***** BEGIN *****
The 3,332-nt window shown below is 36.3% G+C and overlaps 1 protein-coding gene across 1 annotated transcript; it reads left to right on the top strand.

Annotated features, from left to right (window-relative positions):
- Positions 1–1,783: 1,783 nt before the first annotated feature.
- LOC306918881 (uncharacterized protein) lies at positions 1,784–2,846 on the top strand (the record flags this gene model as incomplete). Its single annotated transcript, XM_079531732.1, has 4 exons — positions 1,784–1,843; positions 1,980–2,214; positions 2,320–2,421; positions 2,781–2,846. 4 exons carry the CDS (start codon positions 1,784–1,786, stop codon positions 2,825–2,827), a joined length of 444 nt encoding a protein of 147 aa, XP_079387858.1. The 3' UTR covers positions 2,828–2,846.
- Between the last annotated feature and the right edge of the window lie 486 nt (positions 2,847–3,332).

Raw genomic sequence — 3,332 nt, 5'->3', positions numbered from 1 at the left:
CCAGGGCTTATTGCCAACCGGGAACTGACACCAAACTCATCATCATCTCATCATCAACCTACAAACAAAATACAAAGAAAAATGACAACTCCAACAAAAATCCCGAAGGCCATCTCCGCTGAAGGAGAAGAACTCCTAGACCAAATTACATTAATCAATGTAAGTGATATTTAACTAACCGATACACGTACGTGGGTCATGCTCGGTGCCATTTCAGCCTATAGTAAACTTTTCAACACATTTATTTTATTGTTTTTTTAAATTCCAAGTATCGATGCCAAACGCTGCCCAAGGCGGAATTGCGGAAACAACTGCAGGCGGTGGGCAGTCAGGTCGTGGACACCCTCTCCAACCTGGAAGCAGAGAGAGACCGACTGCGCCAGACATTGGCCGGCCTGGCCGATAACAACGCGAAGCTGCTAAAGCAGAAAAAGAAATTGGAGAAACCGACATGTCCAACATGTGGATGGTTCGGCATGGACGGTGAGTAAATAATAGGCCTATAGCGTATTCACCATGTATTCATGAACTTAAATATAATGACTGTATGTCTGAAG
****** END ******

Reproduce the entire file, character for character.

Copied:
The 3,332-nt window shown below is 36.3% G+C and overlaps 1 protein-coding gene across 1 annotated transcript; it reads left to right on the top strand.

Annotated features, from left to right (window-relative positions):
- Positions 1–1,783: 1,783 nt before the first annotated feature.
- LOC306918881 (uncharacterized protein) lies at positions 1,784–2,846 on the top strand (the record flags this gene model as incomplete). Its single annotated transcript, XM_079531732.1, has 4 exons — positions 1,784–1,843; positions 1,980–2,214; positions 2,320–2,421; positions 2,781–2,846. 4 exons carry the CDS (start codon positions 1,784–1,786, stop codon positions 2,825–2,827), a joined length of 444 nt encoding a protein of 147 aa, XP_079387858.1. The 3' UTR covers positions 2,828–2,846.
- Between the last annotated feature and the right edge of the window lie 486 nt (positions 2,847–3,332).

Raw genomic sequence — 3,332 nt, 5'->3', positions numbered from 1 at the left:
CCAGGGCTTATTGCCAACCGGGAACTGACACCAAACTCATCATCATCTCATCATCAACCTACAAACAAAATACAAAGAAAAATGACAACTCCAACAAAAATCCCGAAGGCCATCTCCGCTGAAGGAGAAGAACTCCTAGACCAAATTACATTAATCAATGTAAGTGATATTTAACTAACCGATACACGTACGTGGGTCATGCTCGGTGCCATTTCAGCCTATAGTAAACTTTTCAACACATTTATTTTATTGTTTTTTTAAATTCCAAGTATCGATGCCAAACGCTGCCCAAGGCGGAATTGCGGAAACAACTGCAGGCGGTGGGCAGTCAGGTCGTGGACACCCTCTCCAACCTGGAAGCAGAGAGAGACCGACTGCGCCAGACATTGGCCGGCCTGGCCGATAACAACGCGAAGCTGCTAAAGCAGAAAAAGAAATTGGAGAAACCGACATGTCCAACATGTGGATGGTTCGGCATGGACGGTGAGTAAATAATAGGCCTATAGCGTATTCACCATGTATTCATGAACTTAAATATAATGACTGTATGTCTGAAG